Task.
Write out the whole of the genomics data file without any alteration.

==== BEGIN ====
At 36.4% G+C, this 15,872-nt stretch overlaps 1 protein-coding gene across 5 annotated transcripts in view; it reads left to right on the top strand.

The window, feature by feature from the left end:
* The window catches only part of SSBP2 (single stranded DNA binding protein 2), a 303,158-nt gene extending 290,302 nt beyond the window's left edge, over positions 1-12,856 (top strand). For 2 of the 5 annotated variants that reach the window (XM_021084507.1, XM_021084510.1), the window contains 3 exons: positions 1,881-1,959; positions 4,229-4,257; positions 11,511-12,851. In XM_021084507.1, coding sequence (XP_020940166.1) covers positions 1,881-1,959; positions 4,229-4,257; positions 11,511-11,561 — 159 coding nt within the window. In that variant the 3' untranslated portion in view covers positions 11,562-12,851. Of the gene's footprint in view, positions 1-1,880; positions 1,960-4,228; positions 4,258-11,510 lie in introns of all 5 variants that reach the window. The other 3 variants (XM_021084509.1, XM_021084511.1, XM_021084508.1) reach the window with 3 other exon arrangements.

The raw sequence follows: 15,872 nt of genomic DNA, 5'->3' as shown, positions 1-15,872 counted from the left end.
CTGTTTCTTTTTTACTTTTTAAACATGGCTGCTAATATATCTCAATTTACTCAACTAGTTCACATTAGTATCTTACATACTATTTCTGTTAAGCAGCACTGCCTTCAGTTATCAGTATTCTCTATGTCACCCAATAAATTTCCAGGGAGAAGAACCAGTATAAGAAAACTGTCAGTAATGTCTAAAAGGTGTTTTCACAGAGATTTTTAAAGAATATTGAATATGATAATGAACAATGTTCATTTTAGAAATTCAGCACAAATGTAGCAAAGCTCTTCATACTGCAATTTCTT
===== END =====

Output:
At 36.4% G+C, this 15,872-nt stretch overlaps 1 protein-coding gene across 5 annotated transcripts in view; it reads left to right on the top strand.

The window, feature by feature from the left end:
* The window catches only part of SSBP2 (single stranded DNA binding protein 2), a 303,158-nt gene extending 290,302 nt beyond the window's left edge, over positions 1-12,856 (top strand). For 2 of the 5 annotated variants that reach the window (XM_021084507.1, XM_021084510.1), the window contains 3 exons: positions 1,881-1,959; positions 4,229-4,257; positions 11,511-12,851. In XM_021084507.1, coding sequence (XP_020940166.1) covers positions 1,881-1,959; positions 4,229-4,257; positions 11,511-11,561 — 159 coding nt within the window. In that variant the 3' untranslated portion in view covers positions 11,562-12,851. Of the gene's footprint in view, positions 1-1,880; positions 1,960-4,228; positions 4,258-11,510 lie in introns of all 5 variants that reach the window. The other 3 variants (XM_021084509.1, XM_021084511.1, XM_021084508.1) reach the window with 3 other exon arrangements.

The raw sequence follows: 15,872 nt of genomic DNA, 5'->3' as shown, positions 1-15,872 counted from the left end.
CTGTTTCTTTTTTACTTTTTAAACATGGCTGCTAATATATCTCAATTTACTCAACTAGTTCACATTAGTATCTTACATACTATTTCTGTTAAGCAGCACTGCCTTCAGTTATCAGTATTCTCTATGTCACCCAATAAATTTCCAGGGAGAAGAACCAGTATAAGAAAACTGTCAGTAATGTCTAAAAGGTGTTTTCACAGAGATTTTTAAAGAATATTGAATATGATAATGAACAATGTTCATTTTAGAAATTCAGCACAAATGTAGCAAAGCTCTTCATACTGCAATTTCTT